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Seeing a GP or Specialist

Where do I go with this ?

If you think you are on this journey, then taking time to inform yourself is step number one. You deserve this investment in your own education and health. Liaising with your GP to have a full health check is important. Discussing the possibility of perimenopause with the GP or a menopause specialist or gynaecologist is also necessary and before doing this you should think about doing the following:

  1. Begin to keep a diary of your experiences/symptoms.

  2. Read the NICE menopause guidelines (2015) … you will find them here …  These guidelines also have suggested questions that you might use at any appointment you have regarding your experiences.

  3. Decide who you are going to see…your GP or a specialist in menopause.

  4. If you are going to your GP ask if you could have a longer appointment …10 minutes will not be enough time.

  5. Make a list of all the symptoms you are experiencing and have all your questions developed in advance – if you have had a chance to keep a diary of your experiences that would be really helpful. This history is extremely important as it can paint a picture that cannot otherwise be evaluated. It is important to note that there is not a blood test that reliably indicates that you are in perimenopause. NB. Relying on a blood result to show declining hormone levels is inconsistent as they change considerably and yet remain in the normal range, so you could end up being told you are not perimenopausal when in fact you are. This is why history is so important.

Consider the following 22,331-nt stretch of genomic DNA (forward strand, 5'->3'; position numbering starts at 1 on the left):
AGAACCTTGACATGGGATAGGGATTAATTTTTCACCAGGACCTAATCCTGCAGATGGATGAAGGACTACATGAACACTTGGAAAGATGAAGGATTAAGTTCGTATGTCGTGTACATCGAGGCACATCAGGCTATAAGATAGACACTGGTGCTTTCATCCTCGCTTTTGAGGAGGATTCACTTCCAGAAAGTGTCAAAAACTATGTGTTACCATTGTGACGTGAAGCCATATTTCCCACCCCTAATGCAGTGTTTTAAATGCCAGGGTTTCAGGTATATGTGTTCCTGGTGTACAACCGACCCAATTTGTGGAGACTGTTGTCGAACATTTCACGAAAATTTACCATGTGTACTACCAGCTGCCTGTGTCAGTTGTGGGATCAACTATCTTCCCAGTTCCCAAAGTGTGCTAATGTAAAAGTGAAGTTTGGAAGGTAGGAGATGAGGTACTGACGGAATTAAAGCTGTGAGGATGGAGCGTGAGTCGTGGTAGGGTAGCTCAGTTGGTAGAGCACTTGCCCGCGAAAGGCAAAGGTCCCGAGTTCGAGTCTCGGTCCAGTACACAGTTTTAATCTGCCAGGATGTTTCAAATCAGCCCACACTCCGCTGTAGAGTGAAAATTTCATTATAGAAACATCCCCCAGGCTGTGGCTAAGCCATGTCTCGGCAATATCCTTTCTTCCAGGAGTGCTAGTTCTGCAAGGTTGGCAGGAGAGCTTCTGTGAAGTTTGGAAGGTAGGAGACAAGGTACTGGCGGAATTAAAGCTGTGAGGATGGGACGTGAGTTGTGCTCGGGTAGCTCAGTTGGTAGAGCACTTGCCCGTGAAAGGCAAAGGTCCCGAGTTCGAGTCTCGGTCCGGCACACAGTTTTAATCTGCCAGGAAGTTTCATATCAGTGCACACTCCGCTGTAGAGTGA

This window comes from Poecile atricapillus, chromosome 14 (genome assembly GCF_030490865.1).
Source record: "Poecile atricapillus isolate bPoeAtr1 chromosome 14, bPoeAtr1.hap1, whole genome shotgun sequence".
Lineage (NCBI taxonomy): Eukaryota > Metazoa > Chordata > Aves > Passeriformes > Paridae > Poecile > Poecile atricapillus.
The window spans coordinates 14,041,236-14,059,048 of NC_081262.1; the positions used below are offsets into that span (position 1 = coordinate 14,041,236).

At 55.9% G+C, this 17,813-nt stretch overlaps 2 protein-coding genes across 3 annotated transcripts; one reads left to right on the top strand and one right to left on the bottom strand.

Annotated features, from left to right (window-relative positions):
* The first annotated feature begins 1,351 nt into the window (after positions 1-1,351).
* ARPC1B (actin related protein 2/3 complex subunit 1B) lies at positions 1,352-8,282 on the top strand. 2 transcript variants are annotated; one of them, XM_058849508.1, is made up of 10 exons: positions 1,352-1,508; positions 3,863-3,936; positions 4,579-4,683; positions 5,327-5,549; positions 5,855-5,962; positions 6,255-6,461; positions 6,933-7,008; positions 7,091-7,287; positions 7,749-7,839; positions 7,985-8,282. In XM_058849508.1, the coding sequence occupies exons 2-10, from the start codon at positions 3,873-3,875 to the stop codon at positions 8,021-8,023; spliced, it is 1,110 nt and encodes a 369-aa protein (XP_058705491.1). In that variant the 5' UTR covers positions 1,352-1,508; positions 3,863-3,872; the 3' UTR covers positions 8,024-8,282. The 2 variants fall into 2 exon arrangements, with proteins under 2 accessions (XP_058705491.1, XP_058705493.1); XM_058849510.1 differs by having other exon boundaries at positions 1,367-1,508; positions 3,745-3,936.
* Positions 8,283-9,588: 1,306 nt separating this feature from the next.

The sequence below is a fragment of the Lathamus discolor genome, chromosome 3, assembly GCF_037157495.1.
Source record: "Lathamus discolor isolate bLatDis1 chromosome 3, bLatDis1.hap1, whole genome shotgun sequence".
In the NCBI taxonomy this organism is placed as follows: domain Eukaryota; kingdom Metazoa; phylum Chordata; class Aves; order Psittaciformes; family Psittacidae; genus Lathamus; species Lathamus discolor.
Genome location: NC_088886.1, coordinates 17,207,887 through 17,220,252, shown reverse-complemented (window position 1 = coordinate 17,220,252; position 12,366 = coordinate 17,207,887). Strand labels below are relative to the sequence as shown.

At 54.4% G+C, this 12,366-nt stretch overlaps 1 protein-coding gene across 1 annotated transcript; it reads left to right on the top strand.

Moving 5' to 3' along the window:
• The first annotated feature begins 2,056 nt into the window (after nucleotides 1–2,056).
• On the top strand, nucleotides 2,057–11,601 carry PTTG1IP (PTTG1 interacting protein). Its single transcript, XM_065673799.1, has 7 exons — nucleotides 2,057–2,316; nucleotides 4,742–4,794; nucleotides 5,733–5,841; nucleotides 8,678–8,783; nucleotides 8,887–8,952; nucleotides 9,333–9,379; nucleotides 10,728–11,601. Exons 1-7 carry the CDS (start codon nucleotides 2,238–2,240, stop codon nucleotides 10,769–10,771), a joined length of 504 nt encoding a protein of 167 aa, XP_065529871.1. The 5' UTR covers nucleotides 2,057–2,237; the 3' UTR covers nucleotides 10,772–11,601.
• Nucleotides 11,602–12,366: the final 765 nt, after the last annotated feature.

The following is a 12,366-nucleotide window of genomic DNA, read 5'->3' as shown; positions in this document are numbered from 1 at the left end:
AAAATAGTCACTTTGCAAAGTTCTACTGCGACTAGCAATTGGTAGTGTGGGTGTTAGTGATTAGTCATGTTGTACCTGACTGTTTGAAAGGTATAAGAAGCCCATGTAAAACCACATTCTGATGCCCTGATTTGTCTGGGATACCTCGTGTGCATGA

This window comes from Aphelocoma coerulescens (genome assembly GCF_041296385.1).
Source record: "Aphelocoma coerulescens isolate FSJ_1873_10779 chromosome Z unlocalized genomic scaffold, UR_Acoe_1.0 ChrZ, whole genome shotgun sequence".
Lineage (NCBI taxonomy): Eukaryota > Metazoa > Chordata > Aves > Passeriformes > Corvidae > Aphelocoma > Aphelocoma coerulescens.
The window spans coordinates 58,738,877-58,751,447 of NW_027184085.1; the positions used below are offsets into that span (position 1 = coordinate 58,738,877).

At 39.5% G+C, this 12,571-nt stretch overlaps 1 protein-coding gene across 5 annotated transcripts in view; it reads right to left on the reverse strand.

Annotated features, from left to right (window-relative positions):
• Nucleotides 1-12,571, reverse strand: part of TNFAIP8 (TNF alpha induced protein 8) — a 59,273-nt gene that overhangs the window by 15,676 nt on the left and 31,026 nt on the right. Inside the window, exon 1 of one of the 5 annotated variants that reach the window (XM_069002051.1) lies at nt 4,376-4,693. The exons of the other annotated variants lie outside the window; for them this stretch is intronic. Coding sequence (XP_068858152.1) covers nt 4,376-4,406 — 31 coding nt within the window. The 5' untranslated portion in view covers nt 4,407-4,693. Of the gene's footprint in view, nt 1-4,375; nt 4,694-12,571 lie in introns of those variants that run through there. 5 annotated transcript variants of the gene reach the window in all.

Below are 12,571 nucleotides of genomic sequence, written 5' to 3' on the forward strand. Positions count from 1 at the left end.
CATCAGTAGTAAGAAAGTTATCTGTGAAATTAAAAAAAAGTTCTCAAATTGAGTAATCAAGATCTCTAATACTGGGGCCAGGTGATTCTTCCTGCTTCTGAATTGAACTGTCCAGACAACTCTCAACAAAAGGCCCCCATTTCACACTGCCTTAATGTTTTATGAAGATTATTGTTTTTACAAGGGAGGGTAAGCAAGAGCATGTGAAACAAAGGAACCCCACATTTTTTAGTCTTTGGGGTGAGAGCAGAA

6. Make sure to tell the person if you are taking any medication, prescribed or over the counter.

  7. If you need support maybe bring a friend/partner.

  8. Ask the person you are seeing…what’s next? When can I review how things are progressing/how any treatments might be working or not, as the case may be?

  9. Get a second opinion if you are not confident that you have been heard and assessed appropriately.

  10. Working with a menopause coach (like me 😊) can be helpful as it will help you gather your thoughts and prepare for any appointments etc. It will also help you put in place a plan to approach challenging issues such as sleep, nutrition, exercise, and your overall mental health and wellbeing.


This stage of life is directly linked with our health going forward into old age. Ask yourself is it enough to make this transition passively or should I be proactive and radically self-caring? That’s my question to you. I know what my answer is.


If you are interested in learning more about the Menopause Maze education programme and coaching for Perimenopause and Menopause, please get in touch.

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